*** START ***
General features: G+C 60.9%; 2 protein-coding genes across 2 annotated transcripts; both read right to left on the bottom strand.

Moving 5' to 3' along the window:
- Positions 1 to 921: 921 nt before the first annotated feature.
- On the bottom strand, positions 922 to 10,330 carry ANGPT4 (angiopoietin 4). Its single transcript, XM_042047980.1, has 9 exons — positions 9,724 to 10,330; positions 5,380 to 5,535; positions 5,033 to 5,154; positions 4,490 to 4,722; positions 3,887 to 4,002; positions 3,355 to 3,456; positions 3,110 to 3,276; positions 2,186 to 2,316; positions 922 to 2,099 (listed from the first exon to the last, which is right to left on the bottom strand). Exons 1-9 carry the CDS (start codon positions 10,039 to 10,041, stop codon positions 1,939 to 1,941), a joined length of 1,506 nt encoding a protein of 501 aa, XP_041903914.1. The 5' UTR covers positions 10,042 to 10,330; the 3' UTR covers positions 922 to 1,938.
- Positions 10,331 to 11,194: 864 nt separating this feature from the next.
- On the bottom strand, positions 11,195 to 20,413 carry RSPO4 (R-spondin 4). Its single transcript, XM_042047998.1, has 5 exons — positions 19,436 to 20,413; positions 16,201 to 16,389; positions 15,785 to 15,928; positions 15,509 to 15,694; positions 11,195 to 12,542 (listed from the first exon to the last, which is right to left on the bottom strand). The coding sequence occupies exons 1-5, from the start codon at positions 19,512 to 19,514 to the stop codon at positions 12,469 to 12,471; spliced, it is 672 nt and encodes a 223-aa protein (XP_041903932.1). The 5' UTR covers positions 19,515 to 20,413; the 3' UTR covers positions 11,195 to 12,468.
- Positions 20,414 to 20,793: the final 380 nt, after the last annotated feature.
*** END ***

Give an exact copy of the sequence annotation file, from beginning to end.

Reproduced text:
General features: G+C 60.9%; 2 protein-coding genes across 2 annotated transcripts; both read right to left on the bottom strand.

Moving 5' to 3' along the window:
- Positions 1 to 921: 921 nt before the first annotated feature.
- On the bottom strand, positions 922 to 10,330 carry ANGPT4 (angiopoietin 4). Its single transcript, XM_042047980.1, has 9 exons — positions 9,724 to 10,330; positions 5,380 to 5,535; positions 5,033 to 5,154; positions 4,490 to 4,722; positions 3,887 to 4,002; positions 3,355 to 3,456; positions 3,110 to 3,276; positions 2,186 to 2,316; positions 922 to 2,099 (listed from the first exon to the last, which is right to left on the bottom strand). Exons 1-9 carry the CDS (start codon positions 10,039 to 10,041, stop codon positions 1,939 to 1,941), a joined length of 1,506 nt encoding a protein of 501 aa, XP_041903914.1. The 5' UTR covers positions 10,042 to 10,330; the 3' UTR covers positions 922 to 1,938.
- Positions 10,331 to 11,194: 864 nt separating this feature from the next.
- On the bottom strand, positions 11,195 to 20,413 carry RSPO4 (R-spondin 4). Its single transcript, XM_042047998.1, has 5 exons — positions 19,436 to 20,413; positions 16,201 to 16,389; positions 15,785 to 15,928; positions 15,509 to 15,694; positions 11,195 to 12,542 (listed from the first exon to the last, which is right to left on the bottom strand). The coding sequence occupies exons 1-5, from the start codon at positions 19,512 to 19,514 to the stop codon at positions 12,469 to 12,471; spliced, it is 672 nt and encodes a 223-aa protein (XP_041903932.1). The 5' UTR covers positions 19,515 to 20,413; the 3' UTR covers positions 11,195 to 12,468.
- Positions 20,414 to 20,793: the final 380 nt, after the last annotated feature.